As someone who grew up not only in produce-rich California but a town known for agriculture, yet had never experienced farming, I arrived for the weekend excited yet not quite sure what to expect. Thanks to the kindness and consideration of our host Jo Won-Hee, his family, and the rest of the Seunggok Village community, my first experience with farming was both fun and fulfilling. There’s something deeply satisfying about being able to see the fruits of your labor (pun intended). It also wasn’t until leaving Seoul that I realized how much of a tangible effect urban living has; in the countryside the air felt cleaner, the food tasted better, and people seemed more at peace, making the return to the hustle and bustle of Seoul a jarring one.
At the same time, though, I felt very conscious of the fact that, while this was merely a fun educational weekend activity for us, for the farmers we worked with, this was their life’s work and livelihood. They spoke candidly about the negative impact the FTA and other neoliberal policies have had on them and how protesting them is essential not only to protecting their way of life but for food sovereignty of Korea. As anxious as I feel right now about earning a sufficient income on a month-to-month basis, I can hardly imagine staking a year’s work and income on crops; and after seeing the dedication and care that goes into family farming, ensuring their security seems like something that should be a given. Yet, despite these hardships, the image that has remained with me is not one of victimhood, but of inspiring protagonism, of people who prize their right to self-sufficiency and a relationship with the land despite the forces of capitalism and neoliberalism. – Stephanie Park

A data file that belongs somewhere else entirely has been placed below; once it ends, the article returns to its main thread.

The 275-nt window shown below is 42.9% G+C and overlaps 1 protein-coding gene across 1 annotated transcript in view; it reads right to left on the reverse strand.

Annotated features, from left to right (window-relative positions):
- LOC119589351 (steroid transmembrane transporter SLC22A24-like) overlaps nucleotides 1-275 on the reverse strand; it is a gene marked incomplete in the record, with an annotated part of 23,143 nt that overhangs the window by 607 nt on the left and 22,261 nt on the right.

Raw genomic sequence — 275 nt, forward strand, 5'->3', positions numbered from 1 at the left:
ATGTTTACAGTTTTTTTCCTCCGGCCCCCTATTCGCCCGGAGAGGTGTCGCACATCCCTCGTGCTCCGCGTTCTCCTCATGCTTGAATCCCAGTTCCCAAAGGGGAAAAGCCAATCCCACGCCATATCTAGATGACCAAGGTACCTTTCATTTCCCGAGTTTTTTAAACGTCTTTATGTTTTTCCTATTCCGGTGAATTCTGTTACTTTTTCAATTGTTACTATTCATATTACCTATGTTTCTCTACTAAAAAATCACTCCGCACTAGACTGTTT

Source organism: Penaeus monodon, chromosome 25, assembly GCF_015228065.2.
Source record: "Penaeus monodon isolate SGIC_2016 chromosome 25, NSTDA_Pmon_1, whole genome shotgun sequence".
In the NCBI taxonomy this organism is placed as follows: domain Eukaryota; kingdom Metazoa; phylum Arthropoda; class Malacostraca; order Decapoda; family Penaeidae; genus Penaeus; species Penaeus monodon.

Having just arrived in Korea a little over a month ago, I’ve been immensely curious about life outside of Seoul, in particular rural and agrarian life. Both Koreans and foreigners had told me there isn’t much to see in the Korean countryside. They dismissed its importance, remarking how there is very little un-urbanized land and what remains isn’t picturesque or well groomed. However, after a short but transformative weekend in Sangju, it became clear that the rural landscape and the communities that reside there are an indispensible part of South Korea’s past, present and future.